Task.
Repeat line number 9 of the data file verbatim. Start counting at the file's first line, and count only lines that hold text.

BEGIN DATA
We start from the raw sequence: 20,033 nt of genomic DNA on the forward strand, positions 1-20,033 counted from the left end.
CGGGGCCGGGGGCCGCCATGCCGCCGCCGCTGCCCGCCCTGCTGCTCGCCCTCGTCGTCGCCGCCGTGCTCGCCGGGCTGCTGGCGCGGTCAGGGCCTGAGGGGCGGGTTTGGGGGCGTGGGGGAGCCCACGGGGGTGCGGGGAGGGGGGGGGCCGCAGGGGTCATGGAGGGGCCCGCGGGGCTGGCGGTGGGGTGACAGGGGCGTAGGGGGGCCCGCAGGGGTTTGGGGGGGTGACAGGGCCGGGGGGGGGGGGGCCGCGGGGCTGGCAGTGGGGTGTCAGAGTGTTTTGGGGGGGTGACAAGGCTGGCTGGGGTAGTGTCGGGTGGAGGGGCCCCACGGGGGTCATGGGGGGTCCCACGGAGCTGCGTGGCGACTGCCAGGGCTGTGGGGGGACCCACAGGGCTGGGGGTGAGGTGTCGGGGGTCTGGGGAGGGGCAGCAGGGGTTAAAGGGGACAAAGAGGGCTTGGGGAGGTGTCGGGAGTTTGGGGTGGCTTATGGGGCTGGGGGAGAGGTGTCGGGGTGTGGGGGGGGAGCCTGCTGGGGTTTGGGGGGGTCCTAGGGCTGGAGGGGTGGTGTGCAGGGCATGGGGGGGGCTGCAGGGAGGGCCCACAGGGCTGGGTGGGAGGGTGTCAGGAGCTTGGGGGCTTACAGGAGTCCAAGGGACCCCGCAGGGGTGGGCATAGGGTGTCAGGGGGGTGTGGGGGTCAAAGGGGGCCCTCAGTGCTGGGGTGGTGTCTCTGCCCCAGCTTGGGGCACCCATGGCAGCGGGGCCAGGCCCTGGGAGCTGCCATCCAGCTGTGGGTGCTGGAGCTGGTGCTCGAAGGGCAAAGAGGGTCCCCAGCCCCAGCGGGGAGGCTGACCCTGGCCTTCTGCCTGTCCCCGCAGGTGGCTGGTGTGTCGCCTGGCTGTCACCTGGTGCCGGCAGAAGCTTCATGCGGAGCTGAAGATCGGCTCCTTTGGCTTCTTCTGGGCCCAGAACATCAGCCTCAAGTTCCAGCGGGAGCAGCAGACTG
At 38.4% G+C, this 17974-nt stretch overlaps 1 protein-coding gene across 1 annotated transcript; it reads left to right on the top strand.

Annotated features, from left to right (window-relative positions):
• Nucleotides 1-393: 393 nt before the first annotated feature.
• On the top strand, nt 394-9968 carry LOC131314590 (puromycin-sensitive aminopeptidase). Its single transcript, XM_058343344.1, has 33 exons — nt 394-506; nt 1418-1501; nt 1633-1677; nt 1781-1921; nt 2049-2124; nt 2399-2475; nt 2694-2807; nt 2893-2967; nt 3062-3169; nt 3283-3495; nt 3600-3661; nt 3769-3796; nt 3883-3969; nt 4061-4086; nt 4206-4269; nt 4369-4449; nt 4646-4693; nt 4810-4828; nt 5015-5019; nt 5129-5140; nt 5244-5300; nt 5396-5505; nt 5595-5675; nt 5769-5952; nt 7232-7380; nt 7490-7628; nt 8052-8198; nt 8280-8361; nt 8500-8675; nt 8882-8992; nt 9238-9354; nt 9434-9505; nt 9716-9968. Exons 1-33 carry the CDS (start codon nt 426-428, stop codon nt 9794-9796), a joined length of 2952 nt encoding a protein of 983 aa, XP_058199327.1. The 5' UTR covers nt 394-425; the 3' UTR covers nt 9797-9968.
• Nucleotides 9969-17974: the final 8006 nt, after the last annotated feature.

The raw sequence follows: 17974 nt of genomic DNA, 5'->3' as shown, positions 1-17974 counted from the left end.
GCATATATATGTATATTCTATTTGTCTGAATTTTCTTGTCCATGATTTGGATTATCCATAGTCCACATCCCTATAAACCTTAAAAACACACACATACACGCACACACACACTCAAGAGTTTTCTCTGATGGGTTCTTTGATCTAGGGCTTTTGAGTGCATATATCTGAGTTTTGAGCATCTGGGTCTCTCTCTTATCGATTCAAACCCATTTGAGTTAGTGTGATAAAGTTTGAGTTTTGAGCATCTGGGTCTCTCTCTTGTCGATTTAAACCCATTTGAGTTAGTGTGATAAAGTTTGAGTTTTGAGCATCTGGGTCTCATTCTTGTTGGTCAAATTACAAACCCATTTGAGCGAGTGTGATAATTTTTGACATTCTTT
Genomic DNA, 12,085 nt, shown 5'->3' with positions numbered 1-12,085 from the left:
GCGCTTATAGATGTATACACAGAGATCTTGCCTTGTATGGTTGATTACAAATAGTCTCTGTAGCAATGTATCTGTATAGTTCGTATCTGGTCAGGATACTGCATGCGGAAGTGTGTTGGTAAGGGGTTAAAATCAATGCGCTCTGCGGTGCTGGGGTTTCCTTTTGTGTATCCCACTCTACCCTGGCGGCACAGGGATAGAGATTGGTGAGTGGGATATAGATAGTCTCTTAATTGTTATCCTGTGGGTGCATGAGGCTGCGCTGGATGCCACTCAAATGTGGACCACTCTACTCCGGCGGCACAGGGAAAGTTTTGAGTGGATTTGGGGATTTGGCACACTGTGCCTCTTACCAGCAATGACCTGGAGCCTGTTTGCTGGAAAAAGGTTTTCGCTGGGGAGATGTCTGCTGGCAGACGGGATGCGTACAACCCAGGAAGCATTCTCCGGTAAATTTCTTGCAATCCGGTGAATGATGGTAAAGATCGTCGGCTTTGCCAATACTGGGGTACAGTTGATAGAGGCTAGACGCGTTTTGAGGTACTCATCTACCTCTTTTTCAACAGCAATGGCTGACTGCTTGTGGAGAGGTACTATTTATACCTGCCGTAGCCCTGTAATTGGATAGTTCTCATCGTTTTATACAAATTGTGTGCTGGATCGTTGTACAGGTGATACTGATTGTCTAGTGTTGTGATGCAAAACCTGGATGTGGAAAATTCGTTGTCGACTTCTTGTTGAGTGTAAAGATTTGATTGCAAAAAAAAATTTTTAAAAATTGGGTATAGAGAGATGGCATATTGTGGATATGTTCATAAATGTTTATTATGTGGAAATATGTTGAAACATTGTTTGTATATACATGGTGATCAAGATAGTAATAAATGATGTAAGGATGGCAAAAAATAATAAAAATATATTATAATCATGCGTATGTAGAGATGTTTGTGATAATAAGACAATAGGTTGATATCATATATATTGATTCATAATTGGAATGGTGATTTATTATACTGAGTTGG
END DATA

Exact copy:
GCATATATATGTATATTCTATTTGTCTGAATTTTCTTGTCCATGATTTGGATTATCCATAGTCCACATCCCTATAAACCTTAAAAACACACACATACACGCACACACACACTCAAGAGTTTTCTCTGATGGGTTCTTTGATCTAGGGCTTTTGAGTGCATATATCTGAGTTTTGAGCATCTGGGTCTCTCTCTTATCGATTCAAACCCATTTGAGTTAGTGTGATAAAGTTTGAGTTTTGAGCATCTGGGTCTCTCTCTTGTCGATTTAAACCCATTTGAGTTAGTGTGATAAAGTTTGAGTTTTGAGCATCTGGGTCTCATTCTTGTTGGTCAAATTACAAACCCATTTGAGCGAGTGTGATAATTTTTGACATTCTTT